second and most important, this seems like it would be a bit unweildy to keep up do date. if you update to Firefox 1.1 in the near future, and (for example) 1.0.4 needed bar.so.1, and 1.1 needs bar.so.2, where they are totally different libs (meaning, one isn't just a symlink to the other), we would want a way to easily update our dummy app so we can get the new lib loaded (and maybe, get the old lib out of there if we don't need it anymore). we would really want an automated process to do it, because if you have to spend a bunch of time monkeying with this stuff everytime you emerge -uDN world, you'd end up spending more time than you saved.

of course, don't ask me how to make that dummy app in the first place. honestly? i don't know, but maybe someone else here does.
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Last edited by Sheepdogj15 on Thu Jul 14, 2005 6:52 pm; edited 2 times in total
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PostPosted: Thu Jul 14, 2005 6:44 pm    Post subject: Reply with quote

0000000000 wrote:
i get no error, but then i cannot
Code:
cd /preload
...the dir isn't there. Am i retarded? Do i need something else in my fstab?


did you create the /preload directory in the first place? you can't mount a drive (real or pseudo) if there is nothing to mount it to.

otherwise, i dunno. i mount /tmp and /var/tmp into RAM and it works fine. try running that command in a console (mount -t tmpfs -o size=128m none /preload > /dev/null 2>&1) and see what errors you get.

BTW< i'd recommend a larger values for "size=". tmpfs will use as little RAM as it can in the first place, but IMO it isn't too hard to fill 128MB especially if we are talking about libraries and such)
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PostPosted: Thu Jul 14, 2005 8:24 pm    Post subject: Reply with quote

Sheepdogj15 wrote:

second and most important, this seems like it would be a bit unweildy to keep up do date. if you update to Firefox 1.1 in the near future, and (for example) 1.0.4 needed bar.so.1, and 1.1 needs bar.so.2, where they are totally different libs (meaning, one isn't just a symlink to the other), we would want a way to easily update our dummy app so we can get the new lib loaded (and maybe, get the old lib out of there if we don't need it anymore). we would really want an automated process to do it, because if you have to spend a bunch of time monkeying with this stuff everytime you emerge -uDN world, you'd end up spending more time than you saved.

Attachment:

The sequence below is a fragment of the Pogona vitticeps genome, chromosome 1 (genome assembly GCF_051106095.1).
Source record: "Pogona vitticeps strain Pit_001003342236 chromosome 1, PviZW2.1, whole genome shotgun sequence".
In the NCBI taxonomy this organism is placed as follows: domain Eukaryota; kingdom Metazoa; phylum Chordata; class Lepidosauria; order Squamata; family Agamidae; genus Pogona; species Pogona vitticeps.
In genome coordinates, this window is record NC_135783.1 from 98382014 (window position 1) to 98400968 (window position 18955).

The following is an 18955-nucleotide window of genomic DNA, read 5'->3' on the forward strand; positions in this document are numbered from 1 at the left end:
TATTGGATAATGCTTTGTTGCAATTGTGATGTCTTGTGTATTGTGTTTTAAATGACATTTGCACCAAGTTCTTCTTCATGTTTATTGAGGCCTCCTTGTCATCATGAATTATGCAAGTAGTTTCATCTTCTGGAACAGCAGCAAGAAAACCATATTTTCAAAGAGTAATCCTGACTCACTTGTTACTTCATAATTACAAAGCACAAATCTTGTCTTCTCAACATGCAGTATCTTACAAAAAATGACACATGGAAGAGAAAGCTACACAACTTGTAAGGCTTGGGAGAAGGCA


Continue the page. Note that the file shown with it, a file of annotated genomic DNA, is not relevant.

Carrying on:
Perhaps the "ldd" command could be used to automate the selection of which libraries to load when an app gets updated.
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PostPosted: Thu Jul 14, 2005 8:45 pm    Post subject: Reply with quote

BitJam wrote:

Perhaps the "ldd" command could be used to automate the selection of which libraries to load when an app gets updated.


yeah, i'm thinking ldd would be used a lot for this kind of project.

maybe we should start a new thread (Unsupported Software or somewhere?) where we can get more people talking about how we could create this. i'd love to do this myself just for the learning experience, but i'm already swamped as it is, and anyways i'm assuming there isn't an easier way than what i proposed about (maybe there is and someone else will know it :?)
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PostPosted: Thu Jul 14, 2005 9:00 pm    Post subject: Reply with quote

o thanks sheepdog, i am retarded, didn't have a /preload dir. Now it seems that firefox takes the same amount of time to load as when i loaded it successively before, ~3 seconds. It would usually take ~10 sec to start cold. Is this the best my machine will do (1ghz p3, 576 megs ram, 7200rmp hd), or does it theoretically help to replace the original files with symlinks to /preload?
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PostPosted: Thu Jul 14, 2005 9:07 pm    Post subject: Reply with quote

0000000000 wrote:
o thanks sheepdog, i am retarded, didn't have a /preload dir. Now it seems that firefox takes the same amount of time to load as when i loaded it successively before, ~3 seconds. It would usually take ~10 sec to start cold. Is this the best my machine will do (1ghz p3, 576 megs ram, 7200rmp hd), or does it theoretically help to replace the original files with symlinks to /preload?


yeah... though conceivably could just add /preload to your LD_PATH (don't ask, because i don't know how). you will want to go into /usr/lib, etc., find the libraries, rename them (incase something goes wrong, you can undo the process by naming them back) maybe add ".old" to the end of each name or something. then create symlinks that point to the libs in your /preload directory.
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PostPosted: Sun Jul 31, 2005 1:16 am    Post subject: Reply with quote

has anyone heard about the Gigabyte i-RAM? i'm wondering if it will be supported by existing linux drivers (i don't see why not... just uses a SATA hdd interface), but if so, it could very well make these issues irrelevant. that is, assuming you have the money for it and 4 sticks of RAM, of course. ;)